Scientific American “Gives Up”

For those of you who haven’t seen it yet, Scientific American had a great April Fool’s joke, admitting that their “coverage of so-called evolution has been hideously one-side.”The article, “Okay, We Give Up,” is by the editors of Scientific American and is a real piece of work, I think. Hope you guys enjoy it πŸ™‚

12 Responses to “Scientific American “Gives Up””

I’m not altogether sure if I get the ‘joke’, but it was an excellent satirical defense of the fact that science doesn’t occur far away from ordinary people in secluded white towers, but is, and should be, part of our daily lives; science is a important way of discovering truth to guide us in life.

Also, they stick it to the Creationists. Bravo!

Paradoxdruid - April 10th, 2005 at 7:47 pm

Well, it’s not really a “joke,” it’s more of a satire…
As “Merriam-Webster Online” describes “satire:”:
1 : a literary work holding up human vices and follies to ridicule or scorn
2 : trenchant wit, irony, or sarcasm used to expose and discredit vice or folly

Does that help enlighten your humor buds? πŸ™‚

But I think your last joyful cry of “they stick it to the Creationists” shows that you really do see the humor in the satire afterall…

Teisha - April 11th, 2005 at 10:10 am

Too bad they’re preaching to the choir πŸ™ If only that would show up in every editorial page throughout the nation.

Owen - April 12th, 2005 at 1:02 pm

… People might not think it’s a satire then and go eat the local scientists by mistake…

Teisha - April 12th, 2005 at 1:09 pm

Well, you know, scientists should be forewarned so they can arm themselves and shoot the idiots.

Owen - April 12th, 2005 at 2:02 pm

Oooh! It’s like zombie survival horror movies, but instead of plucky teenagers fighting shambling hordes with rotten brains, we get plucky middle-aged scientists fighting… oh, the same thing. πŸ˜‰

Just as a fairness aside: many, many intelligent and thoughtful people have a fundamental distrust for the principles of science that are espoused by magazines like SciAm… I’m never sure how to interpret that. Have they not spent the time to examine the issues? Do they have other priorities that overwhelm the issues (true and profound spiritual faith, for instance)?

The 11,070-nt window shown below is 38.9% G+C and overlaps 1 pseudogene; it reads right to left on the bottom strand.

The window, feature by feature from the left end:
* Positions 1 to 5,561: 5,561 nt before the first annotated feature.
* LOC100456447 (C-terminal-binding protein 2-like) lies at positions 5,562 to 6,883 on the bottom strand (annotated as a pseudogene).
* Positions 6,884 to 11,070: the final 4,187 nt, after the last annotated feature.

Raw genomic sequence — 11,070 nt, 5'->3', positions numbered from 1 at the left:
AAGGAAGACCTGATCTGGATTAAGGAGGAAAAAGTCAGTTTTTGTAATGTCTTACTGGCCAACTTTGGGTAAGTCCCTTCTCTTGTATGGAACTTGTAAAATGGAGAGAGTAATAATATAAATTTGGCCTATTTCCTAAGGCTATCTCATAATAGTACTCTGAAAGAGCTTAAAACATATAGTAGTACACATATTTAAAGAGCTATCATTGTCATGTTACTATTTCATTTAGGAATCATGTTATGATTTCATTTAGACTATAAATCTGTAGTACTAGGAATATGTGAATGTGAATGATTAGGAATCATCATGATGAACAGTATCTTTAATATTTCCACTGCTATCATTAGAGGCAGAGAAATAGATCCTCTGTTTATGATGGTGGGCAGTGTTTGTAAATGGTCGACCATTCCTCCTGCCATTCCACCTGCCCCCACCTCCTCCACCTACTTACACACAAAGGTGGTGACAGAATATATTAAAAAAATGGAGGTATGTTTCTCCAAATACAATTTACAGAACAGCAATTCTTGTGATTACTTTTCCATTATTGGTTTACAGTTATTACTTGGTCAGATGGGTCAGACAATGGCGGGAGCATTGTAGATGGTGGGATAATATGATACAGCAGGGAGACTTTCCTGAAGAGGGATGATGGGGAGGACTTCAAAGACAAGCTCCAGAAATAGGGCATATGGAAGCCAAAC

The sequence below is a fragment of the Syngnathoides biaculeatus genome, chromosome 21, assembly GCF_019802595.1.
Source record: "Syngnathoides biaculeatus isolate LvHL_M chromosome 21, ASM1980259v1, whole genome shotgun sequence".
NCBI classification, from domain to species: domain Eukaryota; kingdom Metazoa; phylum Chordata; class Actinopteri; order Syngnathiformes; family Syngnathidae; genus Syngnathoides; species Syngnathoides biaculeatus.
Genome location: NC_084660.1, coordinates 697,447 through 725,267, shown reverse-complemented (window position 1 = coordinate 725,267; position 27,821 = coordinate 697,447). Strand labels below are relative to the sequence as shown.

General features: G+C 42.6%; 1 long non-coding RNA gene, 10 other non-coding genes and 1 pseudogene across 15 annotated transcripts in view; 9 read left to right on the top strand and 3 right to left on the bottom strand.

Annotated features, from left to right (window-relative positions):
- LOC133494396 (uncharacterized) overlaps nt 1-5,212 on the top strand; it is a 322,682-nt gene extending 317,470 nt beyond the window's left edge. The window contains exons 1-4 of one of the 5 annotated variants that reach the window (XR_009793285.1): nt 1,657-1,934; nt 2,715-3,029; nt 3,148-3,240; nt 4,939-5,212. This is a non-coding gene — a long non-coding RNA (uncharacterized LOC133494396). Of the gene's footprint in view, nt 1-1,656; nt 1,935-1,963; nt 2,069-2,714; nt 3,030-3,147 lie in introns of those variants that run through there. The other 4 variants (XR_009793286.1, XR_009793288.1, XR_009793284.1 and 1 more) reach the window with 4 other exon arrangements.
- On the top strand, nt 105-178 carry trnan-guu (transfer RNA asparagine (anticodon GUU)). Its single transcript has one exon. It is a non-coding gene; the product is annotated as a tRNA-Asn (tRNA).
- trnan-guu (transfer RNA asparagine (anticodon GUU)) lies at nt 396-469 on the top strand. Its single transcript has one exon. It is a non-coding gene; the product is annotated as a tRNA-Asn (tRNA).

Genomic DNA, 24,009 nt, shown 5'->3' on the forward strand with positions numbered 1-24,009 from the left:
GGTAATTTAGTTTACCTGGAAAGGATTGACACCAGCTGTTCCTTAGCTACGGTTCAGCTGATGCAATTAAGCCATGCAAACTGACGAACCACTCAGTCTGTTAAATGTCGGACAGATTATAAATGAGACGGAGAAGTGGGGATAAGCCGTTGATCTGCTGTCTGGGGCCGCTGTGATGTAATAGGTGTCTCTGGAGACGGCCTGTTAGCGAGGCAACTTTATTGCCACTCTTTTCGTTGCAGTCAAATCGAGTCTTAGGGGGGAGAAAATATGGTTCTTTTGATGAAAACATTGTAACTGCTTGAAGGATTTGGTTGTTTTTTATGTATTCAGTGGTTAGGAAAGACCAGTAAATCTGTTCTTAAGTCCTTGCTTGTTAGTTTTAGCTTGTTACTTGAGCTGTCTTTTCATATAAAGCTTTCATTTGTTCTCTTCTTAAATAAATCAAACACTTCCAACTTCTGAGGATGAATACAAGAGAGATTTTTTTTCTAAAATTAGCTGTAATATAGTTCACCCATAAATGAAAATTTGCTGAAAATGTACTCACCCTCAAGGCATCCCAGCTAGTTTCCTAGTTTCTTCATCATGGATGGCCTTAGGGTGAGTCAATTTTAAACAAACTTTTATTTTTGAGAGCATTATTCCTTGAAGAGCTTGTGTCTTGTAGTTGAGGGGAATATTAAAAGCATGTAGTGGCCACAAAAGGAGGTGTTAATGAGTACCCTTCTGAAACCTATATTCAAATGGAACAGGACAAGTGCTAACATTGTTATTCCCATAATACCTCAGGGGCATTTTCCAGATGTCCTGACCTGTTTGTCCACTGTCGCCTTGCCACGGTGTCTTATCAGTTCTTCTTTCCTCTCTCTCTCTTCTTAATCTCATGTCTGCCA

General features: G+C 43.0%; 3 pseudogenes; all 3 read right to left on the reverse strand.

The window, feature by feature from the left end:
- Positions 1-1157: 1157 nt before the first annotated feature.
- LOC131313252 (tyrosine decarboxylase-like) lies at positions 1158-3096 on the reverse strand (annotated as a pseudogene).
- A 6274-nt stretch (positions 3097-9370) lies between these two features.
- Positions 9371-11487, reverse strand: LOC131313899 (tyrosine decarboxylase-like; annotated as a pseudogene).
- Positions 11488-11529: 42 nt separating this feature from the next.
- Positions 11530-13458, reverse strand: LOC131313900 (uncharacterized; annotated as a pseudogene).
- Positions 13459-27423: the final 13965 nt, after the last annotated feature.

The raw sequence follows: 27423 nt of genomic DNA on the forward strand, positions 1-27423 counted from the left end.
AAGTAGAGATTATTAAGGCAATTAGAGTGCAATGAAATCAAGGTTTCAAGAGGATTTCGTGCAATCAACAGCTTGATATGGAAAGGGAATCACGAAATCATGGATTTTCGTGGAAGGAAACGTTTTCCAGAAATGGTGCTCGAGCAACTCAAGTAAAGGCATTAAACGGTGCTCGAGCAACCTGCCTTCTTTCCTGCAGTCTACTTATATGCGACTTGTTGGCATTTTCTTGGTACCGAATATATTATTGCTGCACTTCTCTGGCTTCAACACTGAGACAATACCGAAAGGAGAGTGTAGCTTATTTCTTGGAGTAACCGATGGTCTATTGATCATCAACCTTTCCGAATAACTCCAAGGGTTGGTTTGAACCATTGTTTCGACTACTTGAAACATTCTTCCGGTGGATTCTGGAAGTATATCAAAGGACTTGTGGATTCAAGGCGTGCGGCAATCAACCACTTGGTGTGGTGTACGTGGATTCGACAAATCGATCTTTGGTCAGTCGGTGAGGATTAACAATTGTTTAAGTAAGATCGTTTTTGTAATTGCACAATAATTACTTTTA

Paradoxdruid - April 12th, 2005 at 2:42 pm

It is my personal opinion that the vast majority of luddites, technophobes, and Fundamentalists just don’t have a clue. I can’t imagine a decent human being saying “Yes, I oppose stem cell research, even with stem cell lines made from embryos at IVF clinics that will otherwise be thrown away. Yes, I know my choice is killing people daily. God loves me.”
Of course, if they ARE informed and are still making the vast majority of the choices they are, that means they’re just fucking evil.
But, still, don’t ascribe to malice what can just as easily be explained through stupidity.

Owen - April 13th, 2005 at 5:29 am

Ah, yes– “Hanlon’s Razor”: strikes again.

P.S. If you can’t be sussed to look at the main page, there’s a link to a Wiki in the upper right corner now. Woot! Time to start writing up recipes, RPG adventures and stuff. You all should contribute. πŸ˜‰

Paradoxdruid - April 13th, 2005 at 5:52 am

Well, since I’ve been taking a Bible-related class at CU this semester, it really shocked me when the professor was trying to comfort apparently several students who had said in various written assignments that they were sad and did not understand why now-a-days we don’t have exciting and monumental things happening like in biblical times…

And, um, everyone should check out the Wiki link! πŸ™‚
Um, yes…
Granted these are humanities students, but still..

Teisha - April 13th, 2005 at 1:17 pm

“that they were sad and did not understand why now-a-days we don’t have exciting and monumental things happening like in biblical times”

As in, they were sad that nobody made huge Gothic cathedrals anymore?

Owen - April 13th, 2005 at 2:52 pm

I think (having talked to Teisha before) that they meant things like “Moses parting the Sea” and “burning bushes speaking prophesy” and such. Gothic cathedrals aren’t quite biblical times. πŸ˜‰

Which is, actually, an interesting question to ask, and one that the Catholic Church addresses at great length– they regularly canonize new Saints, who must perform miracles. There’s an interesting body of literature about how the belief in a miracle is more important than proof of the miracle.

Paradoxdruid - April 13th, 2005 at 3:06 pm

Yeesh, read too quickly and saw “monument” but not the “al”.
I remember my youth minister saying something to the effect that after Jesus, no other miracles were needed, but that was us heretic Protestants.
I guess the same question could be posed to any miracle-performing deity.
It reminds me of the Simpsons episode with the angel skeleton.

Owen - April 13th, 2005 at 4:18 pm

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